Dorset Council has secured £2.5million in funding from the Environment Agency to stabilise, protect and repair the historic Cobb in Lyme Regis.
This will be the fifth and final phase of their long-term Environmental Improvement Strategy in the seaside town. The overall cost of the project is expected to be around £3million, with the rest of the money provided by Dorset Council.
The famous harbour and breakwater protect the Lyme Bay area from coastal erosion and flooding. However, structural investigations have shown significant signs of sea-floor erosion, which is gradually destabilising the Grade 1 listed Cobb. The erosion is so significant that, without intervention, the Cobb would no longer work as a breakwater by 2044. This would put over 100 properties at risk of flooding and coastal erosion.
Phase 1-4 of the Lyme Regis Environmental Improvement Strategy started in 1995 with the construction of sea walls and rock armour (Phase 1), followed by foreshore and land stabilisation works to the main town beach and public gardens, completed in 2007 (Phases 2 & 3). Phase 4, completed in 2014, included foreshore and land stabilisation works to the Church Cliff and East Cliff areas of the town, along with a concrete sea wall in front of the existing sea wall, which was in poor condition.
Phase 5, which could start in Summer 2024 and expected to finish the following year, includes proposals for the construction of a sheet pile and concrete toe wall, and a tension pile to anchor the harbour walls. The proposed summer start is to try and isolate the outer wall works in periods when the sea and climate is generally calmer, with an aim to minimise public and business disruption. Plans will also include the resurfacing of part of the Cobb’s walkway and fish landing quay, which is seen to be in poor condition and can restrict access for the less-abled, along with improved utility services.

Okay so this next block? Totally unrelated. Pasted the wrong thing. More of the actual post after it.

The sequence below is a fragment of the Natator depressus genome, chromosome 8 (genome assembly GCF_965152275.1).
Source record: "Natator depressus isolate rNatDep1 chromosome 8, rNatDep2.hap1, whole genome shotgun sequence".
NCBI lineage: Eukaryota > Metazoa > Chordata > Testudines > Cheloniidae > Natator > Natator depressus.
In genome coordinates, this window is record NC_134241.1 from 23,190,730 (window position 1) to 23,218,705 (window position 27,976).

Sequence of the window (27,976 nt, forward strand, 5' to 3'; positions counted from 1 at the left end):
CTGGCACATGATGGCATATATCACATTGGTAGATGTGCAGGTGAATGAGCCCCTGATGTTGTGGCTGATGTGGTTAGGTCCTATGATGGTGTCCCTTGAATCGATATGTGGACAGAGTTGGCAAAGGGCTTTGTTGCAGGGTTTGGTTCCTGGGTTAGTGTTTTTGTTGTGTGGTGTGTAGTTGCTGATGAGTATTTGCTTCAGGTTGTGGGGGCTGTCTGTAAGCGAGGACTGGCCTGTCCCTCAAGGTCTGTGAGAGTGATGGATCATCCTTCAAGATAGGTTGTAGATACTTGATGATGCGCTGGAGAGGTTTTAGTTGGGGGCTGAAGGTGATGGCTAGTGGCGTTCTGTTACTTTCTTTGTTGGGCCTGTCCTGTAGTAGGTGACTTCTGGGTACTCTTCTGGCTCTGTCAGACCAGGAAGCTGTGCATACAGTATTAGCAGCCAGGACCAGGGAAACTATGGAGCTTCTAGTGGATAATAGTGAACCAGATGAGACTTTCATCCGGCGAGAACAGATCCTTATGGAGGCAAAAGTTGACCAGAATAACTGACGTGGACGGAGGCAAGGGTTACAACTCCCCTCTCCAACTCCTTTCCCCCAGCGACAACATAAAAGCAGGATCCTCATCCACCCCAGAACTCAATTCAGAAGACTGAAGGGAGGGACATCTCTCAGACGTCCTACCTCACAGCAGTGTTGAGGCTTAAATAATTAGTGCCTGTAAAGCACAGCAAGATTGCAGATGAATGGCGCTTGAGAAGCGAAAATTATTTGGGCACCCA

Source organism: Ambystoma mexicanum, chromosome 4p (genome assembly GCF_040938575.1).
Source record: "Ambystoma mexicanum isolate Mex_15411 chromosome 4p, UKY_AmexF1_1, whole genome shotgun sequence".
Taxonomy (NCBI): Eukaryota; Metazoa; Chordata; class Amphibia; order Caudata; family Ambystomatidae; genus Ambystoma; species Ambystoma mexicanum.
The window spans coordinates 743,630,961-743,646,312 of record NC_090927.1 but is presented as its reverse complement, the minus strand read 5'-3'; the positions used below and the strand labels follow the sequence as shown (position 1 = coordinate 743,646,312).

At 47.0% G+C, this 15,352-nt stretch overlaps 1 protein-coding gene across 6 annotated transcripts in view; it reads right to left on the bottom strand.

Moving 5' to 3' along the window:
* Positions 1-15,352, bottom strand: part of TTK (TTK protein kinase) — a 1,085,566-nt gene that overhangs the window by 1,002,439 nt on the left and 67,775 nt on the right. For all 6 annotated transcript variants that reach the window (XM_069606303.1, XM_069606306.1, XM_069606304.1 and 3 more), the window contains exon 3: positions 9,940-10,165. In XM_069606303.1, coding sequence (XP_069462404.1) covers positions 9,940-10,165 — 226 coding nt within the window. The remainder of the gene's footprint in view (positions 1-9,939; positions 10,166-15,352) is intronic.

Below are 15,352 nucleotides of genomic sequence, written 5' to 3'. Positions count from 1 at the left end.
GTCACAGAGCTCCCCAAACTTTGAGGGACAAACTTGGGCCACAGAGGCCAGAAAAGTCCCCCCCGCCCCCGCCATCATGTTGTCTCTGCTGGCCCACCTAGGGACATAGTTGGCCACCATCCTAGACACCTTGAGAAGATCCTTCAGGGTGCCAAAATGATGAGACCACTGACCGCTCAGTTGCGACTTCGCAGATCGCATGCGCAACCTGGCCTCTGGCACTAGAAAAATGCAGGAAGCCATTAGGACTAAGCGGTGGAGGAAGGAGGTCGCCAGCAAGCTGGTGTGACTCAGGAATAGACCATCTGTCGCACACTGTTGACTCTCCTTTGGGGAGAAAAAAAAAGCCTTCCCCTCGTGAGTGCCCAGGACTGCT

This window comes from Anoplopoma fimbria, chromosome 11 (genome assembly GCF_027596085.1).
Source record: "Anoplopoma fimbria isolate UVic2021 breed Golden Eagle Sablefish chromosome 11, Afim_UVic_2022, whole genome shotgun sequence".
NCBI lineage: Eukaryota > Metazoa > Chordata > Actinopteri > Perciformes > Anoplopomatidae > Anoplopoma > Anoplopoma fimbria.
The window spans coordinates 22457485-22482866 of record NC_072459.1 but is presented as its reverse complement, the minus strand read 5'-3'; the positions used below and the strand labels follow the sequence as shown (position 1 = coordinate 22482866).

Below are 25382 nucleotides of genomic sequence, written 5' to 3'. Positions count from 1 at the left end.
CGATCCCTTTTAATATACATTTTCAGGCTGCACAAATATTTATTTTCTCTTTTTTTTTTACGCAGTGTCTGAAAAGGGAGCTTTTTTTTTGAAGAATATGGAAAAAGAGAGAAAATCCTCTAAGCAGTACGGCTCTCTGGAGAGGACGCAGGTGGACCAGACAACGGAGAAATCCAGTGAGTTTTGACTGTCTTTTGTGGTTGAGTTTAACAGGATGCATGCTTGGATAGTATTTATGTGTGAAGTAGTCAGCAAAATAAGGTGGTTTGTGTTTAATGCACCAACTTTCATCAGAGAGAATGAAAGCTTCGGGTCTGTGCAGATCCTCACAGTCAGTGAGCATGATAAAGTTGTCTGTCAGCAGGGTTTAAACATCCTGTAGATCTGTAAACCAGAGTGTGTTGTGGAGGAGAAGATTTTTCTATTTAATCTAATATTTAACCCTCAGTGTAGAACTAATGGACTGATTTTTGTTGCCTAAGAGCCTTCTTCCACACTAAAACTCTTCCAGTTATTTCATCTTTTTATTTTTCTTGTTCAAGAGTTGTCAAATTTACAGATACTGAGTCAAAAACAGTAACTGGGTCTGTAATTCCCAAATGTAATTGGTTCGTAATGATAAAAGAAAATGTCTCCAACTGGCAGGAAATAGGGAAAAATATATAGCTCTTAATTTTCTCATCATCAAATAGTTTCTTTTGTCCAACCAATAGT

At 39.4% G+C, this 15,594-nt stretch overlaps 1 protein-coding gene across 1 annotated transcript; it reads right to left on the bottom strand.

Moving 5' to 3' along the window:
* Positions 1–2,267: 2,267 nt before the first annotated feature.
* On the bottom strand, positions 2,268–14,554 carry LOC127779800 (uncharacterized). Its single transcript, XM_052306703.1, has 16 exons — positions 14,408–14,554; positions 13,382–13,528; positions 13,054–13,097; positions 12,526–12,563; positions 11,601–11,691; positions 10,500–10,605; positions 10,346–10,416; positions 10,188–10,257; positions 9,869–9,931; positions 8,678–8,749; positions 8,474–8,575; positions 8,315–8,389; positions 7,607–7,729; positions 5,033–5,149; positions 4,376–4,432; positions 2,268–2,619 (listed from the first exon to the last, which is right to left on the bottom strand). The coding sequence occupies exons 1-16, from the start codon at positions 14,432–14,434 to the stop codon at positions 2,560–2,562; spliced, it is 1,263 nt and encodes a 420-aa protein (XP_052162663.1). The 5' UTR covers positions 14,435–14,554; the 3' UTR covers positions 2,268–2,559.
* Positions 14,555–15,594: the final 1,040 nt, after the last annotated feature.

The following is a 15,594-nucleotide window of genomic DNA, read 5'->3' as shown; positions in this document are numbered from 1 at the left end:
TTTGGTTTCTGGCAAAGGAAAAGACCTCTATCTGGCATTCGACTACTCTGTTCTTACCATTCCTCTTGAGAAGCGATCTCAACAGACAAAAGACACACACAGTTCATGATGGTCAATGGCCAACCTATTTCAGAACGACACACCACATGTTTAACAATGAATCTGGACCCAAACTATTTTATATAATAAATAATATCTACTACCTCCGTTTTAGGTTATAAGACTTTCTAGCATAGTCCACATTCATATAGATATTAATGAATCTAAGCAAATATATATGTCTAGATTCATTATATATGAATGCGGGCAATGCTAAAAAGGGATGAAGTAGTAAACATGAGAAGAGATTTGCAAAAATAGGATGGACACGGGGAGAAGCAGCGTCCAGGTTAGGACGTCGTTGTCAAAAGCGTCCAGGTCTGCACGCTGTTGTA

Dorset Council will work closely with Historic England and other heritage groups to ensure plans are sensitive to the inherent historical and cultural quality of the Cobb. Additionally, Dorset Coast Forum, an independent strategic coastal partnership, will lead on the wider public, community and commercial engagement to ensure that the views and concerns of local users and the wider community are heard. This will mitigate any adverse impacts or reduced access to the commercial harbour, which hosts a variety of business users.
Councillor Ray Bryan, Portfolio Holder for Highways, Travel and Environment, at Dorset Council said:
“Lyme Regis’s Cobb is a vital structure that protects the town from coastal erosion and flooding, it is also a beautiful, historic, and iconic structure and we need to do what we can to protect it and the town. I fully support the plans to stabilise the Cobb and provide improved access for the public along with an improved working areas for the businesses that rely on the Cobb for their livelihoods”.